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Thursday, July 24, 2008

Comments

Kevin

Great post, good to see someone looking at the big picture of what FB is trying to accomplish over the next ten years instead of calling it a "big snooze" just because they haven't switched focus to some shiny thing that tech bloggers can chew on for a few days.

Brian Robinson

Regarding #3, wasn't that attempted once with Beacon? People were very put off by privacy concerns as I recall. That was seemingly poor implementation though; it was deployed as an opt-out service instead of opt-in.

I think the question/response model has merit, as pointed out by Edwin in a prior comment. However, in my opinion, social payment will thrive on what people can buy for others through social networks and what people can buy together for events (such as tickets) through those networks.

I think Facebook and Myspace will be big players in this area do to their large user bases, but ultimately the whole web will become social, and a more open standard of identity will prevail (i.e. OpenID over Facebook Connect) because people won't want to be locked in.

One thing is for certain though: it will be very interesting to watch it all unfold.

dave mcclure

Edwin: my wife is a member of PAMP, so i'm very familiar with the example you mention. in fact, i think PAMP could be an excellent example of a place where social discovery of past transactional behavior could be quite helpful.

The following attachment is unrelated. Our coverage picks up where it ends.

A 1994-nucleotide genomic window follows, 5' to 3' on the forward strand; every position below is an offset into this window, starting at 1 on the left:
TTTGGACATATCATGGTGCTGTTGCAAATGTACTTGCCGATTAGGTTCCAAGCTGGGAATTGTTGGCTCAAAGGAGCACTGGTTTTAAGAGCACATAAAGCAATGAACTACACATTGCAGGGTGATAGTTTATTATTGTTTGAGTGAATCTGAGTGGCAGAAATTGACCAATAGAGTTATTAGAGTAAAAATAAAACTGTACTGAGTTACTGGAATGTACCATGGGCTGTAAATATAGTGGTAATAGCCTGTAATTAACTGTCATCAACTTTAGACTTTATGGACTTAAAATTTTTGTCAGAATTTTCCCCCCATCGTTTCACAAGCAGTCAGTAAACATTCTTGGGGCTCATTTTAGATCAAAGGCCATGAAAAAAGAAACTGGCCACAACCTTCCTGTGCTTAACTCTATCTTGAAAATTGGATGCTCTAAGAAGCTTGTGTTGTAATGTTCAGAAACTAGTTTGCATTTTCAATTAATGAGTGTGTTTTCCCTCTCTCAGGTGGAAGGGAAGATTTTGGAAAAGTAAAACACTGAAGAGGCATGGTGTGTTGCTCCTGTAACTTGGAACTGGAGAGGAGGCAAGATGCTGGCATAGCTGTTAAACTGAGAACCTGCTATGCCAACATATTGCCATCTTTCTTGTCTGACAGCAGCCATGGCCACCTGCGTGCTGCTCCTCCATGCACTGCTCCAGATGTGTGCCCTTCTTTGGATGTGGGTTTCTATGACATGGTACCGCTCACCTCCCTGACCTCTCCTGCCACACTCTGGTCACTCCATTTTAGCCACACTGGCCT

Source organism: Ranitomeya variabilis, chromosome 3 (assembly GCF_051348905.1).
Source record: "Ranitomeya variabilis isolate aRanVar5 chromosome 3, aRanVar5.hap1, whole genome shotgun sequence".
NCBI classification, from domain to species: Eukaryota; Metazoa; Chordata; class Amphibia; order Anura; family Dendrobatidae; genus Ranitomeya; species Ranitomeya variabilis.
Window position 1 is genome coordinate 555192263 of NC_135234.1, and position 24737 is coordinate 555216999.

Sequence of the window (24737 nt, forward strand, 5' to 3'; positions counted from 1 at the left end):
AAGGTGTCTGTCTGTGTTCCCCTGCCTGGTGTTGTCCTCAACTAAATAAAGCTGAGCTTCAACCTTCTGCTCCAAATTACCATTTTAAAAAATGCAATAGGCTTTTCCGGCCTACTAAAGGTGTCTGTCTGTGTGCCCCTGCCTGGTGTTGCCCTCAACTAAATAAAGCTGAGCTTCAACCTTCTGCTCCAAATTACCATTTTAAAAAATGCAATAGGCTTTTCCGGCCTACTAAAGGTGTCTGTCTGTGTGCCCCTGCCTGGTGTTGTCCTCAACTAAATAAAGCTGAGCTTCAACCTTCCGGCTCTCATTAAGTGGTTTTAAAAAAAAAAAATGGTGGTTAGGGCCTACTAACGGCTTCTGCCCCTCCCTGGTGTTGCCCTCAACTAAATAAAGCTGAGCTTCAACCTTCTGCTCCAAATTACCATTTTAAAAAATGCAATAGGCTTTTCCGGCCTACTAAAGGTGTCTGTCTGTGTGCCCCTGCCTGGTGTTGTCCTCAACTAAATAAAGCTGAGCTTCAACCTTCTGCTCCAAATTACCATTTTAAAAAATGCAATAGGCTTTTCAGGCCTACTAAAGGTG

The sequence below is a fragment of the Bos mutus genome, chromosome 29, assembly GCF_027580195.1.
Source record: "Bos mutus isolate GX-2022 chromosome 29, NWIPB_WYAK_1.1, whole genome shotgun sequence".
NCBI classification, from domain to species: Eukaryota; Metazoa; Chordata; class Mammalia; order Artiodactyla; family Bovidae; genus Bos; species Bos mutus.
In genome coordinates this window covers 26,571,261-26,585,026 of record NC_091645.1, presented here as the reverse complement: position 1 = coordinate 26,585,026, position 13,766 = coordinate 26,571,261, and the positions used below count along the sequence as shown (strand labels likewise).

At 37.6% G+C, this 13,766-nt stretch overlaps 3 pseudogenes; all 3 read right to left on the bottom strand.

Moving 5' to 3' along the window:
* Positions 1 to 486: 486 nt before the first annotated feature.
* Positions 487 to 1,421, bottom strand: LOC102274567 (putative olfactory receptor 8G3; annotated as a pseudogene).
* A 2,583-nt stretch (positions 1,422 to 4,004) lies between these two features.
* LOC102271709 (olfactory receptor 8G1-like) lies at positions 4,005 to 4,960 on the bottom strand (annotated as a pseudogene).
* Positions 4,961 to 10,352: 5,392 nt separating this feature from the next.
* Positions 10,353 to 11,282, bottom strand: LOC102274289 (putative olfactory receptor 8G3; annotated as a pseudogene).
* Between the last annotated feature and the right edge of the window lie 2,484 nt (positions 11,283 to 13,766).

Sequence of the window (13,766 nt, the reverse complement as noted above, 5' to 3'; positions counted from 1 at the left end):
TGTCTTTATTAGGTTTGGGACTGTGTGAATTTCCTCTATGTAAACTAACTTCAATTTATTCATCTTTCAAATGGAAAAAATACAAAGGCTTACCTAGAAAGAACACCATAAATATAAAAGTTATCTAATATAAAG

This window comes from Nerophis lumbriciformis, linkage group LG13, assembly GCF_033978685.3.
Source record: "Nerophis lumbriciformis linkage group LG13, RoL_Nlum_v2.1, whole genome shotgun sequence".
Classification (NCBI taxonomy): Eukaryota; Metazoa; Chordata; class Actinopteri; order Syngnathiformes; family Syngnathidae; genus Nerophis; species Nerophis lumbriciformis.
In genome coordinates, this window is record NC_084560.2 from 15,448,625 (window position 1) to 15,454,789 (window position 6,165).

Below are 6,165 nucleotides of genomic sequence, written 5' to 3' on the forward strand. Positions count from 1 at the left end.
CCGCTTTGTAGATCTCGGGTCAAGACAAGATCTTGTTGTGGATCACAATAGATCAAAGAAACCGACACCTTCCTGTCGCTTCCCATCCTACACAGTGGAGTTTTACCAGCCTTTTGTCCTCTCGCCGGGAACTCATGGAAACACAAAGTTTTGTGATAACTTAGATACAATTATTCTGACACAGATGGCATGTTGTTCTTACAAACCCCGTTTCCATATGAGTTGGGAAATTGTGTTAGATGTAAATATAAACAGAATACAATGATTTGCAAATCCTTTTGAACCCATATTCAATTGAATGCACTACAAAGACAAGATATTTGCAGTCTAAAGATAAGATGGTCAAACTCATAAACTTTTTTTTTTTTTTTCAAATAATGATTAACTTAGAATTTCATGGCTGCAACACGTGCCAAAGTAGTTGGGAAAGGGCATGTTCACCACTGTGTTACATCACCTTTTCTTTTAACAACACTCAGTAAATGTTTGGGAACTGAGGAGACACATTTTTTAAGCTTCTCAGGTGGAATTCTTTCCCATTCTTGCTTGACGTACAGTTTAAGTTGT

while i'm not saying "ask" is a bad model either, it requires synchronous behavior between multiple parties.

"discover" is an asynchronous model that doesn't require multi-party back & forth. and with aggregation, it would be very easy to discover that many new parents are buyers of certain Fisher-Price toys and/or Leapfrog Learning systems (yes, we've bought lots of both).

anyway, thanks for the comment & ideas :)

Edwin Khodabakchian

Great post! The next couple of years are definitely going to be interesting.

Regarding #3, you might want to take a look at the Palo Alto and Menlo Park Mother's club. It is a Yahoo Group with 2000 moms. The amount of recommendations flowing through that group is pretty amazing. For example, if you are looking at buying a car or hire a gardener, post a question and you will get in less than 24 hours 10+ qualified recommendations. Based on that, many be the pattern will not be "discover" but simply ask and get a response. Facebook (and/or twitter) could create an application which would streamline the process of asking, collecting and pruning recommendations and I think create a really interesting advertisement space. Yahoo groups is going that direction through the addition of product reviews. The benefit of the ask-response model is that it is engaging, the results are always fresh and people do not get the impression that someone is spying on them.

Do you have any insight as to why the discovery model would be better than the ask model?

Thanks,
Edwin

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